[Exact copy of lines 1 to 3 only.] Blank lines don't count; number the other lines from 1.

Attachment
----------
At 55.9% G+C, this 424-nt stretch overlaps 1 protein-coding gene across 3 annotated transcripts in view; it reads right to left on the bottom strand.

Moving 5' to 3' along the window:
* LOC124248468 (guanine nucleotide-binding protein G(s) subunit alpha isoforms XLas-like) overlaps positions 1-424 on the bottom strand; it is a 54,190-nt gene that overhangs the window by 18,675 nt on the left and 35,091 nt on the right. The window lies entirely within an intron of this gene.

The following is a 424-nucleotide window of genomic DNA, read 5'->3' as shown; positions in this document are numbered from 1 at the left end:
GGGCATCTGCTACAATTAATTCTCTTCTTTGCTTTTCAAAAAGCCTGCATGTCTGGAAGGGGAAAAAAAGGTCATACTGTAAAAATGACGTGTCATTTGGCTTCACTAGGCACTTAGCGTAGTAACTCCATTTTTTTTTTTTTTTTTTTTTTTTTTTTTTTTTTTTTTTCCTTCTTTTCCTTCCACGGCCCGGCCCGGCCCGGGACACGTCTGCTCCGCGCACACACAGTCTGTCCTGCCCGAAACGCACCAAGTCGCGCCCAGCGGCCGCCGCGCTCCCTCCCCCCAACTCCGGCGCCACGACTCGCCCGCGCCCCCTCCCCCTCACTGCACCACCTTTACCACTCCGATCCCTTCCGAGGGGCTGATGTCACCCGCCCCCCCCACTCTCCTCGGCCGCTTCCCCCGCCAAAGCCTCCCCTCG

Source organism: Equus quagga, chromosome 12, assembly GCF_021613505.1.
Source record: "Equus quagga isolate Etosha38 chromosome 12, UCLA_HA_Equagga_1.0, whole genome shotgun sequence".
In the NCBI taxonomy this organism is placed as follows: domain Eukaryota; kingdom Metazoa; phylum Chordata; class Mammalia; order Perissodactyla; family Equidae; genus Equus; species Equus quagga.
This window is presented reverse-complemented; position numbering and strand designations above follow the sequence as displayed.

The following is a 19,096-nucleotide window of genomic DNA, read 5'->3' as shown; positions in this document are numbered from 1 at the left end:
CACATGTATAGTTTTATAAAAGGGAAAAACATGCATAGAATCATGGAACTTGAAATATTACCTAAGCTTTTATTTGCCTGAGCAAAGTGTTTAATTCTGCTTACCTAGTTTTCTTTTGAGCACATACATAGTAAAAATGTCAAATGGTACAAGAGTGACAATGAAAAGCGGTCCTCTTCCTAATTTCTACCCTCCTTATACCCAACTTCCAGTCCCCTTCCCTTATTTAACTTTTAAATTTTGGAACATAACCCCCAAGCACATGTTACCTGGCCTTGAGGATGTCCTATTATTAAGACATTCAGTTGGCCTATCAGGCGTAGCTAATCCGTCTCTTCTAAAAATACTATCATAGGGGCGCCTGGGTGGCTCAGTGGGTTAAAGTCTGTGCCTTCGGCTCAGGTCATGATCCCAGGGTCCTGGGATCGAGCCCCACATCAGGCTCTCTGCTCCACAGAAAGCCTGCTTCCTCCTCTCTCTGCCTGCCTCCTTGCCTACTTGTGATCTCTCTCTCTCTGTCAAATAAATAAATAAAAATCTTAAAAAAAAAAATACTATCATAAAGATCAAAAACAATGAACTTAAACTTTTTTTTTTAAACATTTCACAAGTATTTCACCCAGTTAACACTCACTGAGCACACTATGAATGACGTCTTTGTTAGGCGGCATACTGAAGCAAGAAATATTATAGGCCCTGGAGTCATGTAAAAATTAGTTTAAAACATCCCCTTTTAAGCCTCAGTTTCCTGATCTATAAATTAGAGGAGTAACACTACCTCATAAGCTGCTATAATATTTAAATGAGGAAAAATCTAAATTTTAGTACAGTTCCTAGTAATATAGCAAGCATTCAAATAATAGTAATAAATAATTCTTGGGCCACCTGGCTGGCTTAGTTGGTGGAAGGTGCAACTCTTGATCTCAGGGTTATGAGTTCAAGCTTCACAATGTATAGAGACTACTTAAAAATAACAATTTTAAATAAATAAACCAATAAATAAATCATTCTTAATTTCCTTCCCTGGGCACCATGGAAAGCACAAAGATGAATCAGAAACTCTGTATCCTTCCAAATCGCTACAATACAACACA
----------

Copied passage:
At 55.9% G+C, this 424-nt stretch overlaps 1 protein-coding gene across 3 annotated transcripts in view; it reads right to left on the bottom strand.

Moving 5' to 3' along the window:
* LOC124248468 (guanine nucleotide-binding protein G(s) subunit alpha isoforms XLas-like) overlaps positions 1-424 on the bottom strand; it is a 54,190-nt gene that overhangs the window by 18,675 nt on the left and 35,091 nt on the right. The window lies entirely within an intron of this gene.